Swarovski Jewelry Mixed Bag GigabyteNew Buil

Mixed Bag Gigabyte

New Build: (Win7x64)First build all on my own. Cabling took a while, but everything up and ran. Swarovski Jewelry (Both drives and optical). Noticed 1TB was on a Sata2 instead of a 3. After hooking it up to Sata3 I reformatted again. At this point I also notice I’ve attached my IDE completely backwards (Black to MB, gray to optical, and white to other drive) so I flip that around.

So after all this readjustment, Windows doesn’t see either device on the IDE. In BIOS I see both HDDs, but not the optical.

How did I screw up by “correcting” my cabling? Because the optical button works I know it has power. At one time I had the machine recognize the optical alone on the IDE which was only slightly less irritating.

Sid Swarovski Jewelry e note: BIOS also says I have no A drive, and I seemingly don’t. (The Swarovski Jewelry light isn’t on, but I don’t have any floppies around to check). I mention it in the event it somehow sheds light on the main issue.

I’ve spent way too much time on this. I would really like to understand what’s up.

If I were you, I would start by paying $25 for a new Asus 24x DVD, the same part number as in my signature.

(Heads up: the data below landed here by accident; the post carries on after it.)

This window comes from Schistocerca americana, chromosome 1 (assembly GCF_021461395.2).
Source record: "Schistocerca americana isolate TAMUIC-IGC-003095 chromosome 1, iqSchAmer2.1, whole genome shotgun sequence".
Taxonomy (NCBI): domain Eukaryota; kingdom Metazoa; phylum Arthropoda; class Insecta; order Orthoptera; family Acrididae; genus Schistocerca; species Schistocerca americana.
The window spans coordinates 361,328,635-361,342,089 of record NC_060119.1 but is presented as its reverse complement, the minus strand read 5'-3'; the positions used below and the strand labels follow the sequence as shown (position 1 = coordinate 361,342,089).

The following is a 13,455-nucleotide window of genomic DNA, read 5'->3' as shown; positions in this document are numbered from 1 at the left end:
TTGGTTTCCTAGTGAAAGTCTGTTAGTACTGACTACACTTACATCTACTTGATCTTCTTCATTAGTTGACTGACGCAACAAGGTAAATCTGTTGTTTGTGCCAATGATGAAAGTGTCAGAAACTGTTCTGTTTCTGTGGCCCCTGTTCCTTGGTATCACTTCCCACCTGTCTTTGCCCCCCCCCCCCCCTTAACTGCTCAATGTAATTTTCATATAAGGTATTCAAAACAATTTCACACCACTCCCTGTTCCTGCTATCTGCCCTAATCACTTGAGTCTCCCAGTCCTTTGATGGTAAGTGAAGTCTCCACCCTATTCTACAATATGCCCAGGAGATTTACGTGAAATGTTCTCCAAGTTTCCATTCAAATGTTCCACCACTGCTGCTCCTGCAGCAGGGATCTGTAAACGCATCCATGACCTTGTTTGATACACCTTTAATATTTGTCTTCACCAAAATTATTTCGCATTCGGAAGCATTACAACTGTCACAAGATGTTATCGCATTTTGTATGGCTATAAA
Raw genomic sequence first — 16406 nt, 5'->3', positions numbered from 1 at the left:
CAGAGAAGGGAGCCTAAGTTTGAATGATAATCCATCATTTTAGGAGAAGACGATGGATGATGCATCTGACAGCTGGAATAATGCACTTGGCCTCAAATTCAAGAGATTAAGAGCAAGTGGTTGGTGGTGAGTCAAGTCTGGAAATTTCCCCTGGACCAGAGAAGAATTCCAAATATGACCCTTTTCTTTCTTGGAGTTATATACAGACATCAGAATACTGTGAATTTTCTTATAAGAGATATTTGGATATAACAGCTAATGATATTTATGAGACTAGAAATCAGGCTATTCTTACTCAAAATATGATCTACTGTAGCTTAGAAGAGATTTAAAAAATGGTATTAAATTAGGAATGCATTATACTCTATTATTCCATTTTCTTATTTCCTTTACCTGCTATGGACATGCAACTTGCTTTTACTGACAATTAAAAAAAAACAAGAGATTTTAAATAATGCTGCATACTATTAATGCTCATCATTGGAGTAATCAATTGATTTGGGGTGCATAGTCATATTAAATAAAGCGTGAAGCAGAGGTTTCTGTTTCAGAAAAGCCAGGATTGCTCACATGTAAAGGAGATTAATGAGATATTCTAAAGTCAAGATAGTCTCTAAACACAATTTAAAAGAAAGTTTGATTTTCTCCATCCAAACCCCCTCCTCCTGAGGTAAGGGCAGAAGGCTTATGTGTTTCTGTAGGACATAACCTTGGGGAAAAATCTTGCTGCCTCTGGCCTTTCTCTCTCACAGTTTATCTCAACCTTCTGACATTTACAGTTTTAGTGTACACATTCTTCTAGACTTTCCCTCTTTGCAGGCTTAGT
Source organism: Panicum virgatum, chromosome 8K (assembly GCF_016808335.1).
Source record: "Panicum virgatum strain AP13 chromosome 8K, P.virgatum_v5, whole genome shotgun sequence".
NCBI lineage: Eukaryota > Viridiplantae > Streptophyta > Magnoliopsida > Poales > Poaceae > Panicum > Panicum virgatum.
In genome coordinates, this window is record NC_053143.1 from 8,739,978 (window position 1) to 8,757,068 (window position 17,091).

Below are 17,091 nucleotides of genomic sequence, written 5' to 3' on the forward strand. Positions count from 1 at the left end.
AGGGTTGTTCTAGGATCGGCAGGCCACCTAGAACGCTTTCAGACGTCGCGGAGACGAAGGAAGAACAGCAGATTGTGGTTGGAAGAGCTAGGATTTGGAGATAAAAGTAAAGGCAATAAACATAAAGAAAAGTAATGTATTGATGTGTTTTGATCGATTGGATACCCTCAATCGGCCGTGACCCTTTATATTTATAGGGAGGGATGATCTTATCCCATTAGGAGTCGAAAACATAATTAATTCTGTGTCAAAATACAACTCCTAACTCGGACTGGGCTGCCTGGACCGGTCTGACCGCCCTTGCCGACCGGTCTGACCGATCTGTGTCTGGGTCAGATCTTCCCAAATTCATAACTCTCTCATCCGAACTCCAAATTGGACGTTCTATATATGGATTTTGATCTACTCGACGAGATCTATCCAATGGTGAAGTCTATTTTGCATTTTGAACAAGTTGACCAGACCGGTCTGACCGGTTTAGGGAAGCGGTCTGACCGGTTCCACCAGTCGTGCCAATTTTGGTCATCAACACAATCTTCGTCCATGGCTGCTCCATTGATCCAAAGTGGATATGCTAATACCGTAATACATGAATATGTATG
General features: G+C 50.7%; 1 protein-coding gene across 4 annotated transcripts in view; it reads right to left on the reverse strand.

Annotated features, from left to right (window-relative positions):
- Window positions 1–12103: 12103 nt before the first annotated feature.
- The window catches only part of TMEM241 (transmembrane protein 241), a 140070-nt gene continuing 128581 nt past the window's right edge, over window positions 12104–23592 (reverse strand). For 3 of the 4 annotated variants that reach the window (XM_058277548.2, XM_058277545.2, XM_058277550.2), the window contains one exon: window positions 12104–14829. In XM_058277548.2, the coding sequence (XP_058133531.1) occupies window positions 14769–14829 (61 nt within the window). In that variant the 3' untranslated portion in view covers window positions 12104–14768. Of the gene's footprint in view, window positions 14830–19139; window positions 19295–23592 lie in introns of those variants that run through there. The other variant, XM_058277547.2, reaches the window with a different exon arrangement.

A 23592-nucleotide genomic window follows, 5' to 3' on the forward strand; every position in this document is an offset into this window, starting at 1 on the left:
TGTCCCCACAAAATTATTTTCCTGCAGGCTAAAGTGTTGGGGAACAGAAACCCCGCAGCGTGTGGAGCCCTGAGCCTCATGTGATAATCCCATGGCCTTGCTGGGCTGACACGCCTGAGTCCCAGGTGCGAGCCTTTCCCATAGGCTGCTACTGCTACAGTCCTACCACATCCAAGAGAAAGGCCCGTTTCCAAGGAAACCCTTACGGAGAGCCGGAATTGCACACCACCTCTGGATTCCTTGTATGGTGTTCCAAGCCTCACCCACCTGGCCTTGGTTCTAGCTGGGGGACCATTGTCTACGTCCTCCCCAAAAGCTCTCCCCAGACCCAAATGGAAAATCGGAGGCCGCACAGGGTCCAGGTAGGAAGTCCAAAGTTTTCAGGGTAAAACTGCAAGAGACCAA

Even if you make only $5 an hour RL if you spent 5 hours trying to get this to work you would be worse off than just buying a new drive.

I can tell you from personal experience that it is not the greatest idea to try to hobble along with old IDE CD drives.

I made that mistake myself and wish I hadn’t. I did like you and hobbled along with an old drive from the early 2000s and I had very hard to diagnose problems that just miraculously went away when I disconnected the drive during a change of case and I forgot to plug it back in.

My first thought was that there was no way changing the case cleared up my problem and it was true, I saw right away my CD drive was not connected. I plugged the CD drive back in and the problems Swarovski Jewelry happened again right away. Unplugged again and they were gone.

I replaced the drive with the Asus 24x that I mentioned, and the problems stayed gone permanently.

Now, I can sit here and try to assist you with trying to get a few years out of this old obsolete device, but it probably isn’t worth either of our time to do so.

Normally, I am not a fan of scrapping things for no reason that clearly work, but that isn’t really what we are discussing. If you had no problems, I would say sure keep it till you have some, but we seem to be at that point now.